4. Pro-Life – Avoiding an entire discussion on this issue as it’s never-ending (though you can read my previous post on the subject here) I will simply say though the author and I may disagree on this issue I understand the importance of this issue to many voters and that it often pushes many to become single issue voters simply over the passionate beliefs they have about it. But if we look at history we find previous Presidents post RoevWade who were pro-life, even adamantly so and fundamentalist about it (Reagan) yet nothing happened to roll back abortion access rights. Even while George H.W. Bush “came around to the issue” at Reagan’s prompting, his son George W. as an evangelical was even more stridently pro-life; yet Laura, Barbara and Nancy remained by all accounts pro-choice and nothing did change. There have even been times in history in which the Republicans had control of the House, Senate, Court and Presidency and nothing changed to roll back abortion access and legality. It’s been alleged that keeping abortion legal and using anger directed at it works better to fire up a base and win elections. My opinion remains that if you are pro-life you should: refrain from having an abortion; support policies that reduce the desire for women to seek abortions; and encourage laws and practices that value and support life from childhood through old age encompassing the rights and livelihood of immigrants, refugees, the less fortunate and the “other”. In fact abortions go down, as they have under President Obama, more under Democratic presidencies due to policies which support the social safety net, increase access to birth control, and promote women and child health.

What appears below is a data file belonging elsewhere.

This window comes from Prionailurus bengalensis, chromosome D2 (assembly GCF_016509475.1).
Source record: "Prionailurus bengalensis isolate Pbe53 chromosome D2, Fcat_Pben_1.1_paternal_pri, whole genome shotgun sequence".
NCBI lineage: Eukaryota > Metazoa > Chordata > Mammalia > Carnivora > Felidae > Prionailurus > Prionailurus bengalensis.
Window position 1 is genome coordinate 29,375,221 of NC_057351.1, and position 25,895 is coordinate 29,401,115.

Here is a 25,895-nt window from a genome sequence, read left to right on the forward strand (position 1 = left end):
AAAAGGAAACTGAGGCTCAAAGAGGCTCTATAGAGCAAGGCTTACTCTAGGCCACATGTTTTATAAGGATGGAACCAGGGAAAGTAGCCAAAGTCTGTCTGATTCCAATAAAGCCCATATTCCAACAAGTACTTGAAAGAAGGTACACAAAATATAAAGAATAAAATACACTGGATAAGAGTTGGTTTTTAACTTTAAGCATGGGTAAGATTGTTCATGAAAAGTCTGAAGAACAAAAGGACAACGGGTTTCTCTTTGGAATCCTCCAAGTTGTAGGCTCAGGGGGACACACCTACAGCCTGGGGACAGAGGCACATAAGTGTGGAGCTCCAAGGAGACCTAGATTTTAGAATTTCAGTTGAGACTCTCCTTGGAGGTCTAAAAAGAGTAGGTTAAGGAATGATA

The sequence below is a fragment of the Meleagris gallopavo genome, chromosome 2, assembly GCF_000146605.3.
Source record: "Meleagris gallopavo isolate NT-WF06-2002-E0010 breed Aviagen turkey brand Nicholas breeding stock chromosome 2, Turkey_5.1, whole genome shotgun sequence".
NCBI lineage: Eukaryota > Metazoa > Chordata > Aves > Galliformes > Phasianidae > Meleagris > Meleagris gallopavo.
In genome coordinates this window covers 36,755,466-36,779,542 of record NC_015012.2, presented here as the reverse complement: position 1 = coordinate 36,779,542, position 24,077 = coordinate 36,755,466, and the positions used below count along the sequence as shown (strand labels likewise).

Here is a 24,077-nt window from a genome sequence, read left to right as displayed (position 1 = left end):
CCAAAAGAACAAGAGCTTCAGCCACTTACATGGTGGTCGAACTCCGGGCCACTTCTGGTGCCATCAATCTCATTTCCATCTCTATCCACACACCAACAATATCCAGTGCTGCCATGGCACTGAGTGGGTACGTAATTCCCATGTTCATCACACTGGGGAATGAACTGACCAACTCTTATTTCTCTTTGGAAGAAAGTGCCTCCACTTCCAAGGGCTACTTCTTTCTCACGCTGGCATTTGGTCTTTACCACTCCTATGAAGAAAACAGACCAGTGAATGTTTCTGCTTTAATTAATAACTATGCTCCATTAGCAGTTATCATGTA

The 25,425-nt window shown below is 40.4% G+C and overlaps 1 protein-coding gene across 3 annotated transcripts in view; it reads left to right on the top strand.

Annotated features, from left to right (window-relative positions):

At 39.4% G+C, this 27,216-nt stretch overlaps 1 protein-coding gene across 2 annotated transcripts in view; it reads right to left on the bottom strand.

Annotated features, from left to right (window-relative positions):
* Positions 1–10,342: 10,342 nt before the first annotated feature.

PS: The author adds a PS that she supports Trump because his first “hire” was Mike Pence, a man (according to the author) of “character, faith and integrity.” However it is likely Pence would have lost re-election in his own state had he not been scooped up by Trump as he failed Indiana economically and in the undermining of the social safety net. An AIDS epidemic broke out due to Pence’s delay and early refusal to sign a needle exchange bill, LGBT teens were directed into “conversion therapy” which has historic notoriety for increasing teen suicide and depression rates (not to mention no evidence of “working”), factories shipped overseas, etc. Pence’s role thus far as VP seems to be to deny Trump has said what he has said or that he meant something else and I don’t consider that indicative of “integrity” in any way.